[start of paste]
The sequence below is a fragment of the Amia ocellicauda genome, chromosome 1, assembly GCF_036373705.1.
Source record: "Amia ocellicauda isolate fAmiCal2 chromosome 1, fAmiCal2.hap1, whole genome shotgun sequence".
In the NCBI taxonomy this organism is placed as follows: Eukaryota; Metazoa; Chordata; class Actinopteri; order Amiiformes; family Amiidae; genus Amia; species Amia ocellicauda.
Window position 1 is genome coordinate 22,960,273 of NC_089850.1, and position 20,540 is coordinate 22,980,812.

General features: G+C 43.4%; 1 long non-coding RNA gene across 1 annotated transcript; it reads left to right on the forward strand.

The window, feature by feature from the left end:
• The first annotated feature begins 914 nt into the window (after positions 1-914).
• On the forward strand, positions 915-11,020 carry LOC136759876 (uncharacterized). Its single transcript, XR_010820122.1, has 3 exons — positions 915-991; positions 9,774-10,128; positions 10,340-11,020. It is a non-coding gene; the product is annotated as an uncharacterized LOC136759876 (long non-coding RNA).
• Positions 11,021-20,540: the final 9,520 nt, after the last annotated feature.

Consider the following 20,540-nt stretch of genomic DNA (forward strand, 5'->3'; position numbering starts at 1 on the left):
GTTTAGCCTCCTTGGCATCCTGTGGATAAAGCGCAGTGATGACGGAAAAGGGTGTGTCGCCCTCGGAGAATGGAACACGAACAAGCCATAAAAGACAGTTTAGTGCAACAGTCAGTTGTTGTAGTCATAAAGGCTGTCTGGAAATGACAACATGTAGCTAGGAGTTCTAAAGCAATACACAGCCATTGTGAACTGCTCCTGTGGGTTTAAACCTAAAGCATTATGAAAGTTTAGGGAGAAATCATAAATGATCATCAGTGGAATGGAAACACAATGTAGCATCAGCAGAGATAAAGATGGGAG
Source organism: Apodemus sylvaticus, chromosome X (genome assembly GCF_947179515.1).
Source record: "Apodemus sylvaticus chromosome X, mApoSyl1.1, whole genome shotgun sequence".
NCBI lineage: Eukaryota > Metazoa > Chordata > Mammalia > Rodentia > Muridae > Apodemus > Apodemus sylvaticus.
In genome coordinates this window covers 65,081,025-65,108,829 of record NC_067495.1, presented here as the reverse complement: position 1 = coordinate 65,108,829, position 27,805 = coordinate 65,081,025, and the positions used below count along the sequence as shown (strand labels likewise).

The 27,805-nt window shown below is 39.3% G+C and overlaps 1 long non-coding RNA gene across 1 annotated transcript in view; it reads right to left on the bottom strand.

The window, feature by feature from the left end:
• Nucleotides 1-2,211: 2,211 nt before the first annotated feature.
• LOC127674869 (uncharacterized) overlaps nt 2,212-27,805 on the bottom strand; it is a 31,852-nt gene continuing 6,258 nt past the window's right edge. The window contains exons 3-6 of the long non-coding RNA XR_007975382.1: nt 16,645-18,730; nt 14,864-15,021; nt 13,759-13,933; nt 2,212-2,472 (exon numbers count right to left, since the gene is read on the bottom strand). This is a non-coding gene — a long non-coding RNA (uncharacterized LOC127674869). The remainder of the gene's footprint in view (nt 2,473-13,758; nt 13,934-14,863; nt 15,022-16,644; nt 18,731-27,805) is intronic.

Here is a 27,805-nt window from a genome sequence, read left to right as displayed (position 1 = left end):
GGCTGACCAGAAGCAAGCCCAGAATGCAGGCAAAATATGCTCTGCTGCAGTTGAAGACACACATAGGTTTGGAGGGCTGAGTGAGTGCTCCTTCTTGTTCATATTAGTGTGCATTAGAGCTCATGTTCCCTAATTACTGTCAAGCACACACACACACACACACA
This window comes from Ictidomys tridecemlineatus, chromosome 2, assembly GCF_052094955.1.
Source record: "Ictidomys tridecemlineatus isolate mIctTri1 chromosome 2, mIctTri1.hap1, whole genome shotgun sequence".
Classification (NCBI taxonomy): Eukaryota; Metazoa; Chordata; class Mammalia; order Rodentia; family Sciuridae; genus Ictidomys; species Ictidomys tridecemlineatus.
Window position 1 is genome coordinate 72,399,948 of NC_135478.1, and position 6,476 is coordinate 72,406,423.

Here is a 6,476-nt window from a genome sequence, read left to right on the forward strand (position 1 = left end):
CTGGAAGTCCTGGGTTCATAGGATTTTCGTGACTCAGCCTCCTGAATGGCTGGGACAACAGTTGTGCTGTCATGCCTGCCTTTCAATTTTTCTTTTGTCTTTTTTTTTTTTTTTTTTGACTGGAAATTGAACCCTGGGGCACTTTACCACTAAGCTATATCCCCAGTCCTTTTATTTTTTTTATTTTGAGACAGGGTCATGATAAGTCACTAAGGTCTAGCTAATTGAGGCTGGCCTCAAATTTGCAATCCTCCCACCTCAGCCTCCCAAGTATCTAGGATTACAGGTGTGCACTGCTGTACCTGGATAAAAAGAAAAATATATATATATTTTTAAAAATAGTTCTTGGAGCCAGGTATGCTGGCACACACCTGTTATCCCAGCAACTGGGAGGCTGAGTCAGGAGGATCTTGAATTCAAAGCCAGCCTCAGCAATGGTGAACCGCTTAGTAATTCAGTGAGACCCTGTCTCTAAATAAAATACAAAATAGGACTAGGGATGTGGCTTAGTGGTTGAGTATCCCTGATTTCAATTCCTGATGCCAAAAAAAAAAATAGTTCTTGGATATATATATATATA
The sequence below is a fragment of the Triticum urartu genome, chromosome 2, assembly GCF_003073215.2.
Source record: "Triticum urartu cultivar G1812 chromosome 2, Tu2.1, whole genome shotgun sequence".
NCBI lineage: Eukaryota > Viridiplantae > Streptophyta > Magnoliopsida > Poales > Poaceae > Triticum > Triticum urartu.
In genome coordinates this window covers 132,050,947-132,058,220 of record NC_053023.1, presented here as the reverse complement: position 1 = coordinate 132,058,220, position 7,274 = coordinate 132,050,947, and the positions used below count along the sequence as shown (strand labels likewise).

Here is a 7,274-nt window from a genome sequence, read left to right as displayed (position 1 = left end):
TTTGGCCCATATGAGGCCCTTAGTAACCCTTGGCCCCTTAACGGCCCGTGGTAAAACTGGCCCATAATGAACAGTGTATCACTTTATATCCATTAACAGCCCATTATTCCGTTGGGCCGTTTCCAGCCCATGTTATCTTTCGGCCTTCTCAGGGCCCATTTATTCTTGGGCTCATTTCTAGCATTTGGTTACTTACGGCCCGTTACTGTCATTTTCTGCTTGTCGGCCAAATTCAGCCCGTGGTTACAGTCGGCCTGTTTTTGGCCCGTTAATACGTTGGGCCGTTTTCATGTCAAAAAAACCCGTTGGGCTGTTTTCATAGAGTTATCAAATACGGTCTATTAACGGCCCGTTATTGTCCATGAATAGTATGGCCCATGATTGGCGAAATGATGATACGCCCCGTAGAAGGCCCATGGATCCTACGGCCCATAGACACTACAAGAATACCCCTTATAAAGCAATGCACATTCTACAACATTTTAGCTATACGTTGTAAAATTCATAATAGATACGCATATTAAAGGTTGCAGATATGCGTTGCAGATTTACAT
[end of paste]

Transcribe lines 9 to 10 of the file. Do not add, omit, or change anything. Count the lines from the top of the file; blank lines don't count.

• Positions 11,021-20,540: the final 9,520 nt, after the last annotated feature.

Consider the following 20,540-nt stretch of genomic DNA (forward strand, 5'->3'; position numbering starts at 1 on the left):